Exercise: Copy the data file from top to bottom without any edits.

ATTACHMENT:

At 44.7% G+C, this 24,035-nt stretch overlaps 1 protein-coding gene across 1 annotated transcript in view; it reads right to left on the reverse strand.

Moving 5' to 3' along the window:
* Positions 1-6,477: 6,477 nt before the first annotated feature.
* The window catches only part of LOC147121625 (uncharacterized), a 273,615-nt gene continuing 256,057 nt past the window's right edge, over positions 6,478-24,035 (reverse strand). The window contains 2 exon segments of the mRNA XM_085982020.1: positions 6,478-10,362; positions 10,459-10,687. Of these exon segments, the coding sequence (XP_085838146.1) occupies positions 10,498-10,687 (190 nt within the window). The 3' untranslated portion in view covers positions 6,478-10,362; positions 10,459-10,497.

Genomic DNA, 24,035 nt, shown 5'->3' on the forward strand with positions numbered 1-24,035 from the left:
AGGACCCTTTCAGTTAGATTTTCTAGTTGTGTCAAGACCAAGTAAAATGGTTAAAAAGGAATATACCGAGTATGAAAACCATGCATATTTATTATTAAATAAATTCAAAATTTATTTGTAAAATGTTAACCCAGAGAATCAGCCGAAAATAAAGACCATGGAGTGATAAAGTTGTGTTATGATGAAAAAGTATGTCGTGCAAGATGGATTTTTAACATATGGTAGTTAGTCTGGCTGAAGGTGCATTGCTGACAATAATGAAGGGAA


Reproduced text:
At 44.7% G+C, this 24,035-nt stretch overlaps 1 protein-coding gene across 1 annotated transcript in view; it reads right to left on the reverse strand.

Moving 5' to 3' along the window:
* Positions 1-6,477: 6,477 nt before the first annotated feature.
* The window catches only part of LOC147121625 (uncharacterized), a 273,615-nt gene continuing 256,057 nt past the window's right edge, over positions 6,478-24,035 (reverse strand). The window contains 2 exon segments of the mRNA XM_085982020.1: positions 6,478-10,362; positions 10,459-10,687. Of these exon segments, the coding sequence (XP_085838146.1) occupies positions 10,498-10,687 (190 nt within the window). The 3' untranslated portion in view covers positions 6,478-10,362; positions 10,459-10,497.

Genomic DNA, 24,035 nt, shown 5'->3' on the forward strand with positions numbered 1-24,035 from the left:
AGGACCCTTTCAGTTAGATTTTCTAGTTGTGTCAAGACCAAGTAAAATGGTTAAAAAGGAATATACCGAGTATGAAAACCATGCATATTTATTATTAAATAAATTCAAAATTTATTTGTAAAATGTTAACCCAGAGAATCAGCCGAAAATAAAGACCATGGAGTGATAAAGTTGTGTTATGATGAAAAAGTATGTCGTGCAAGATGGATTTTTAACATATGGTAGTTAGTCTGGCTGAAGGTGCATTGCTGACAATAATGAAGGGAA